Earlier this year, we chatted with Egg Ball, the indie team behind A Moon For The Sky and Patchworld, about their company’s style and background. We thought it was time to check in with them for an update on Jazz, a unique platformer with music/rhythm elements set in 1920s New Orleans and co-developed by Bulkypix. Here’s what Egg Ball CEO Julien Victor, directors Nicolas Badoux and Louis Lim, and designer Simon Abitan had to say about Jazz.
How has Jazz progressed since we last asked you about it in February?
Nicolas/ Julien: To begin with, we’ve narrowed our focus in to on a single main character, that of Trump, and we’ve imbued him with a special power (the ability stop time by playing music). Rather than having multiple characters out of the gate, we wanted to flesh out Trump.
The level design has turned out to be far more elaborate than we had originally thought that it would be, and with the richness of texture that Jazz and New Orleans has given us, we needed to take our time with it to make sure we could really do it justice. Ultimately, we have realized that Jazz is definitely our most ambitious game yet in terms of gameplay, level design, graphics, and the scenarios.
Were you able to include all the important elements you wanted into the game? Last time, you mentioned the “Silly Symphony” art style, dream-like atmosphere, and music/platforming gameplay. Did these make the cut?
Louis: The short answer is yes. The graphic environment is based on a cartoon style (think along the lines of Disney’s ‘Silly Symphony’). The simplicity of this style allowed us to create a range of animations and to maintain a fun atmosphere throughout the game, even when dealing at times with more serious subjects.
Another objective was to create engaging characters, ones that the players can relate to and connect with.
Some of the in-game graphic elements are definitely based on real world people, places, and events, but we tried to keep an open mind on things that would allow us to remain creative and innovative with the storyline.
What is the story of Jazz? Does the game have you interacting with real-world historical figures?
Nicolas/ Simon: You play Trump, a young Jazzman passionate about music and desperately in love with a rising young singing star named Lady Coquelicot. Trump is not Louis Armstrong exactly, but his story is directly inspired by the real Armstrong’s life. We read several biographies of Louis Armstrong as well as many other histories of Jazz and New Orleans to have as much source material as possible to draw from.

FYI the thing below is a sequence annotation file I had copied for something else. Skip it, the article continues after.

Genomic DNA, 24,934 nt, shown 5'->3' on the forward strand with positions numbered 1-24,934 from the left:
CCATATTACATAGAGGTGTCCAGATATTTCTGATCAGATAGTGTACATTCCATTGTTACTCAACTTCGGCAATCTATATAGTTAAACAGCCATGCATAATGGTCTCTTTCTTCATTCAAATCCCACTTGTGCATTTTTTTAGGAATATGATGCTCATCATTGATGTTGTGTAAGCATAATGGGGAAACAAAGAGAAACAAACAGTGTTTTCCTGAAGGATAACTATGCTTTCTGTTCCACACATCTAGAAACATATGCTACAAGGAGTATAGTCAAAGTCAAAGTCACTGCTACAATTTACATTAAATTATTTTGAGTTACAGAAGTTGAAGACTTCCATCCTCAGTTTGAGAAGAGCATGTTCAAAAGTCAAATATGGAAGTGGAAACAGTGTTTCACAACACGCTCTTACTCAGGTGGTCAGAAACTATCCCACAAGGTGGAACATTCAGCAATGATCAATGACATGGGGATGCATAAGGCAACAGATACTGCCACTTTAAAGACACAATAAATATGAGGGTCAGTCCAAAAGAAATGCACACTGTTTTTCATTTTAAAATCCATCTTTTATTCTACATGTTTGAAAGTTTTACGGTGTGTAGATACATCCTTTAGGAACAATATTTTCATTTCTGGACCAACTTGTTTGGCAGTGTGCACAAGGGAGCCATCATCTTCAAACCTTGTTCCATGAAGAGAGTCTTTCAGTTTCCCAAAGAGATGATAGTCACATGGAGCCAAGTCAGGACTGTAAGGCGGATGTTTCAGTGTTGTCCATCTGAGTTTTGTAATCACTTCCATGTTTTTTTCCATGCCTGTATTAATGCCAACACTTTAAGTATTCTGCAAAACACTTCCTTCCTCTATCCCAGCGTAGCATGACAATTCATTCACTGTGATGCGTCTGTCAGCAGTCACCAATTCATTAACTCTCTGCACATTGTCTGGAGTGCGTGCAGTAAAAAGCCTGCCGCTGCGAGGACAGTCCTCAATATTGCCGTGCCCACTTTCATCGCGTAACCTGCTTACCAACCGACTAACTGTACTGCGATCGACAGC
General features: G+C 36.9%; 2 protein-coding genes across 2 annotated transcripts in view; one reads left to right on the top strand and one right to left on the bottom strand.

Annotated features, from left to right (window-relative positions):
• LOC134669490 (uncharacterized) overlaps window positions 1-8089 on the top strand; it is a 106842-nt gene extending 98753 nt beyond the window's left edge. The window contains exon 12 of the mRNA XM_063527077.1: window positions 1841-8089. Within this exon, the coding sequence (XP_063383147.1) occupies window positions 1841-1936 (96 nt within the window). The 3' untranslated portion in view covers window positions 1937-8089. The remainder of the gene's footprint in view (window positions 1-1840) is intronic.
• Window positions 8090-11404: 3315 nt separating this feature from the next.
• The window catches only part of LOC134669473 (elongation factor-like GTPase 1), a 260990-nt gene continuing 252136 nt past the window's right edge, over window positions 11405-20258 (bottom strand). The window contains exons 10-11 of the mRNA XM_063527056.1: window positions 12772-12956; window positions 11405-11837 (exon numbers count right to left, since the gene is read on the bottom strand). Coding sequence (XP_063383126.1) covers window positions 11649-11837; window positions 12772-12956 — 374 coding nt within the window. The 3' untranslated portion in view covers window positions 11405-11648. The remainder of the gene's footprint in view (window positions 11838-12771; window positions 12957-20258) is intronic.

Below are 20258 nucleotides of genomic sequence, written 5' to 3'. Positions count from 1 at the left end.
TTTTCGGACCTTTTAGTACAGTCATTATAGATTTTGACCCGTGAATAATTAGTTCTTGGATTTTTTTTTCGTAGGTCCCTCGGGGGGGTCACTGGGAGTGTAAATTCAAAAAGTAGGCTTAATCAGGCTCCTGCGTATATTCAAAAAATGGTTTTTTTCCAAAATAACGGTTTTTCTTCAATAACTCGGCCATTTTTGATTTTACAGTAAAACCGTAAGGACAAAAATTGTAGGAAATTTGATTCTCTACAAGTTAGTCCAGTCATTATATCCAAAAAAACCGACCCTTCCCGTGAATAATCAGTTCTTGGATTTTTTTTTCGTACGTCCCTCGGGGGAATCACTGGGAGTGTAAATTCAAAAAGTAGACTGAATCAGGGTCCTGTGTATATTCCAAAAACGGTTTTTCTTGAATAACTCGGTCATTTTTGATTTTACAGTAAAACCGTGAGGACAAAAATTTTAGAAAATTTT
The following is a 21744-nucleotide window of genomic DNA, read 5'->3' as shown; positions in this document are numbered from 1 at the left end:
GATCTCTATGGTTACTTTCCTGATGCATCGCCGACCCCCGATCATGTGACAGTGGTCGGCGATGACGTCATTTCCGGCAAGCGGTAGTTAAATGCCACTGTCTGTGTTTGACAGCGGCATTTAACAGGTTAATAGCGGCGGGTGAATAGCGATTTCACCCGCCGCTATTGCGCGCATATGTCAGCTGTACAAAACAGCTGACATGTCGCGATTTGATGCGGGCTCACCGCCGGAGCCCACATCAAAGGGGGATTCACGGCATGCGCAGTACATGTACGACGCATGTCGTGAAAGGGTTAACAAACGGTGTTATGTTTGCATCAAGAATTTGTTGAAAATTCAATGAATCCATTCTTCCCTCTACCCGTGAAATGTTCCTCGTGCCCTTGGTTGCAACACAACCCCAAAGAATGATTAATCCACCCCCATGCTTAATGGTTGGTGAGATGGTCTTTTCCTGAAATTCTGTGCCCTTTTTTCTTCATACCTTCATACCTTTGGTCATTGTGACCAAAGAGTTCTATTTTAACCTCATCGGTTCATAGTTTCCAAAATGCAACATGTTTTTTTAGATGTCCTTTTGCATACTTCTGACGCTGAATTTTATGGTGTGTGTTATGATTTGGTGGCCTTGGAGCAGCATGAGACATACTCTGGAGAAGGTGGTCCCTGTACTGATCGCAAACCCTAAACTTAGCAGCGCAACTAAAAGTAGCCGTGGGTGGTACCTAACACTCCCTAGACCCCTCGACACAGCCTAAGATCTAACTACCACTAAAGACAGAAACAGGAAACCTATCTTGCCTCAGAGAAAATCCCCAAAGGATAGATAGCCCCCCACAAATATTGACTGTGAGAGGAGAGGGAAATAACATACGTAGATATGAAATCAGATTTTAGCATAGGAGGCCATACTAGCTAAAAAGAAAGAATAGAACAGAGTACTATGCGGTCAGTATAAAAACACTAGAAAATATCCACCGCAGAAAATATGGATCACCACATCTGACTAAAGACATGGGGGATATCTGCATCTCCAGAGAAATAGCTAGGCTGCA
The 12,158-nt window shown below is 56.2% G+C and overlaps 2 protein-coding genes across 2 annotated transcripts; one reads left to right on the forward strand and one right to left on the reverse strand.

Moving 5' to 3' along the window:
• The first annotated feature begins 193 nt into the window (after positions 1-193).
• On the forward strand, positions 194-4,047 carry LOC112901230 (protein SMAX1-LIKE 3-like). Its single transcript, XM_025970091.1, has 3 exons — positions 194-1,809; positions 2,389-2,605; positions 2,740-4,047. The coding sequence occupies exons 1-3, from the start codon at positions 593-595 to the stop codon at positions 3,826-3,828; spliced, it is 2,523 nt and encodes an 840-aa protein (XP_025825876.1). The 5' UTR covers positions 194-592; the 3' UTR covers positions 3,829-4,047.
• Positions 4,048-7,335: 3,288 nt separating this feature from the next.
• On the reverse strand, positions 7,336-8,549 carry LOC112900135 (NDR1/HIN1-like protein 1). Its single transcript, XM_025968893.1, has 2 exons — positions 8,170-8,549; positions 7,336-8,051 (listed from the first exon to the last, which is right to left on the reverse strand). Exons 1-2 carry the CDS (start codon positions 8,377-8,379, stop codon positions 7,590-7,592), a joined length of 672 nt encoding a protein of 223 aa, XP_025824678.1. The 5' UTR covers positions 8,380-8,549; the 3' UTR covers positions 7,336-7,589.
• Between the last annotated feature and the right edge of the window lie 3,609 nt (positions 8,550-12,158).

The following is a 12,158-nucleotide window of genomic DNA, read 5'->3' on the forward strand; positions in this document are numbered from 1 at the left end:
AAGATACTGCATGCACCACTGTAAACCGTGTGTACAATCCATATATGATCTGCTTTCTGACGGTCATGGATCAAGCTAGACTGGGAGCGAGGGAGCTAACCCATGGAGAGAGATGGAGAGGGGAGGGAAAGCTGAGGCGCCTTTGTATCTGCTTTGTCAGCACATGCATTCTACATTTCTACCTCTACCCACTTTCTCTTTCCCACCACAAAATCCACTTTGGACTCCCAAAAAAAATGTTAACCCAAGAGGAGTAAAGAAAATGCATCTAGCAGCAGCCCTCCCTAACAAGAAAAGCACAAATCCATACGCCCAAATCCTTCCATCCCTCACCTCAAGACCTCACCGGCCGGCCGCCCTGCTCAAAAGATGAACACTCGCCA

To conquer the heart of the lovely Lady Coquelicot and to achieve his dream to lead his own band and to become a legendary Jazzman, Trump has to overcome social prejudices embodied by ‘Mr. R’ and to fight against the establishment (in our case, policemen).
‘Mr. R’ is not demonized and he is not simply a level boss. Our approach wasn’t to preach that ‘racism is bad’ (Which it is, btw). We just wanted the player to have to struggle against the same difficulties that existed for a Jazzman of the era. It’s not a game against racism; it’s about Jazz and the daily life of a Jazzman and the society that surrounded him.
How does the setting of New Orleans impact gameplay? How were you able to involve the city of New Orleans in the game’s development?
Simon: We used the real map of New Orleans to organize the levels. All of the locations in the game are places that actually existed. We’ve just created the atmosphere of these places in coherence with the game’s particular animation style. The reflection of history can be found more in the scenarios and situations than in the specific gameplay.
For example, in the jail the challenges that the player faces are more severe than had existed in the actual historic New Orleans jail (the jailers were more tolerant in reality – they accepted that music would be played by the prisoners). That’s why you can play music in the jail.
Can you tell us more about how the game combines platforming with music?
Nicolas: It does so in two ways: The music evolves with the Trump’s progression through the game. As more people join your jazz band, the richer the music becomes. It gives the impression of an evolution of your music. In the end, you achieve your life’s goal: to create a jazz band and the music truly comes together.
Trump also plays a trumpet to stop time. Depending on when and where you stop time, it will allow the player to perform additional actions to influence the scene.
Do you think there is a place on the App Store for more adventurous, unconventional types of games like Jazz?
Julien: Games are becoming more and more elaborate; and we want to explore where new creative styles are headed by trying to merge history, education, and fun in new and interesting ways.
Jazz is typical the type of game that we want to create in the future. We’ve loved working on Jazz because for us it’s our most expressive game yet and has let us really use our imagination and to be creative in a way that we haven’t been able to previously.
It’s also a way to be at least a little bit involved on social commentary and reminding players of history. We did lots of research: the story of New Orleans, of Louis Armstrong, and of the challenges faced by musician of the era.